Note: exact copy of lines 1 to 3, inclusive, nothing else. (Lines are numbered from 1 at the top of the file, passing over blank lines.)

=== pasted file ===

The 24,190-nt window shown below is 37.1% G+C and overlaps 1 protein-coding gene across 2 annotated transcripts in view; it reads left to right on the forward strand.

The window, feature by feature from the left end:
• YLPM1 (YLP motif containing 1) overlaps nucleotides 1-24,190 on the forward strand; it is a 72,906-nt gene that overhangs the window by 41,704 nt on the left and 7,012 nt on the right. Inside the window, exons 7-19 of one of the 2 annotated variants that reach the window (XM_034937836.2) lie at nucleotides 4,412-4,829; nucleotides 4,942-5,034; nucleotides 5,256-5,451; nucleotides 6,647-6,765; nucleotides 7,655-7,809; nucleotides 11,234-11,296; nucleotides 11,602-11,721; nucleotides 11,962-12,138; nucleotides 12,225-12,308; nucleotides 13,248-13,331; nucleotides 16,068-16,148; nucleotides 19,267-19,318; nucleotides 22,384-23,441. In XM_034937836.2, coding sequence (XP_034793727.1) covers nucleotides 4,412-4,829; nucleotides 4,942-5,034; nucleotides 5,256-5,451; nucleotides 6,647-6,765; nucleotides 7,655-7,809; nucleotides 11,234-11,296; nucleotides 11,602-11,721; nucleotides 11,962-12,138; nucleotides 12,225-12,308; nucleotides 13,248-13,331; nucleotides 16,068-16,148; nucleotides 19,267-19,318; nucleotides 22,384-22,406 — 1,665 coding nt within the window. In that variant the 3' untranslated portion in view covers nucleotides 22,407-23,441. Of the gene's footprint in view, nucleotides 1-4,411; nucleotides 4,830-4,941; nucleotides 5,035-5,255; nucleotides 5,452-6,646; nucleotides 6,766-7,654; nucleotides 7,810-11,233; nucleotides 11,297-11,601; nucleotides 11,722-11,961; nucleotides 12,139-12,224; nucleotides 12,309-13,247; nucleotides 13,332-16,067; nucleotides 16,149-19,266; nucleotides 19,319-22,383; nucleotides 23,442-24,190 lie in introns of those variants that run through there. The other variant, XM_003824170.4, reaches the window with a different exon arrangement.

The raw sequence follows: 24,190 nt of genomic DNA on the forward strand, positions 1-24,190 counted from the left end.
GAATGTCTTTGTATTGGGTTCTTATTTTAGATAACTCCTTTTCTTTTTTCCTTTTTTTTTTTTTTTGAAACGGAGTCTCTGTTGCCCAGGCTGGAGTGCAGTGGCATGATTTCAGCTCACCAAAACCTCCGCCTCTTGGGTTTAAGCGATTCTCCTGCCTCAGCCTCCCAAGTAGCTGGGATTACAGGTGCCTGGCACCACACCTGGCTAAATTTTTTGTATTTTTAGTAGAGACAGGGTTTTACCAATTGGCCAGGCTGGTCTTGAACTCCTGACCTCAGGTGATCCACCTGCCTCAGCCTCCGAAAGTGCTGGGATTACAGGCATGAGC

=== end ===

The 24,190-nt window shown below is 37.1% G+C and overlaps 1 protein-coding gene across 2 annotated transcripts in view; it reads left to right on the forward strand.

The window, feature by feature from the left end:
• YLPM1 (YLP motif containing 1) overlaps nucleotides 1-24,190 on the forward strand; it is a 72,906-nt gene that overhangs the window by 41,704 nt on the left and 7,012 nt on the right. Inside the window, exons 7-19 of one of the 2 annotated variants that reach the window (XM_034937836.2) lie at nucleotides 4,412-4,829; nucleotides 4,942-5,034; nucleotides 5,256-5,451; nucleotides 6,647-6,765; nucleotides 7,655-7,809; nucleotides 11,234-11,296; nucleotides 11,602-11,721; nucleotides 11,962-12,138; nucleotides 12,225-12,308; nucleotides 13,248-13,331; nucleotides 16,068-16,148; nucleotides 19,267-19,318; nucleotides 22,384-23,441. In XM_034937836.2, coding sequence (XP_034793727.1) covers nucleotides 4,412-4,829; nucleotides 4,942-5,034; nucleotides 5,256-5,451; nucleotides 6,647-6,765; nucleotides 7,655-7,809; nucleotides 11,234-11,296; nucleotides 11,602-11,721; nucleotides 11,962-12,138; nucleotides 12,225-12,308; nucleotides 13,248-13,331; nucleotides 16,068-16,148; nucleotides 19,267-19,318; nucleotides 22,384-22,406 — 1,665 coding nt within the window. In that variant the 3' untranslated portion in view covers nucleotides 22,407-23,441. Of the gene's footprint in view, nucleotides 1-4,411; nucleotides 4,830-4,941; nucleotides 5,035-5,255; nucleotides 5,452-6,646; nucleotides 6,766-7,654; nucleotides 7,810-11,233; nucleotides 11,297-11,601; nucleotides 11,722-11,961; nucleotides 12,139-12,224; nucleotides 12,309-13,247; nucleotides 13,332-16,067; nucleotides 16,149-19,266; nucleotides 19,319-22,383; nucleotides 23,442-24,190 lie in introns of those variants that run through there. The other variant, XM_003824170.4, reaches the window with a different exon arrangement.